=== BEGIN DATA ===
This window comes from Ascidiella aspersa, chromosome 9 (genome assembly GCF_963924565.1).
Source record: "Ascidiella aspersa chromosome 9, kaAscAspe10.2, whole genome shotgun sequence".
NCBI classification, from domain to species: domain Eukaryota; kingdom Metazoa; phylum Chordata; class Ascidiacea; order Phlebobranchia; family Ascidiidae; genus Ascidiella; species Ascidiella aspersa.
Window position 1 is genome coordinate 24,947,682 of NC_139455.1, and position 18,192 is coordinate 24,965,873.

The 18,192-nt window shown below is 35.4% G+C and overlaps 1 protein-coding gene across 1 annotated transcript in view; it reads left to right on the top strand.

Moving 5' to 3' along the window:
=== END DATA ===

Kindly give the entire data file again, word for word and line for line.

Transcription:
This window comes from Ascidiella aspersa, chromosome 9 (genome assembly GCF_963924565.1).
Source record: "Ascidiella aspersa chromosome 9, kaAscAspe10.2, whole genome shotgun sequence".
NCBI classification, from domain to species: domain Eukaryota; kingdom Metazoa; phylum Chordata; class Ascidiacea; order Phlebobranchia; family Ascidiidae; genus Ascidiella; species Ascidiella aspersa.
Window position 1 is genome coordinate 24,947,682 of NC_139455.1, and position 18,192 is coordinate 24,965,873.

The 18,192-nt window shown below is 35.4% G+C and overlaps 1 protein-coding gene across 1 annotated transcript in view; it reads left to right on the top strand.

Moving 5' to 3' along the window: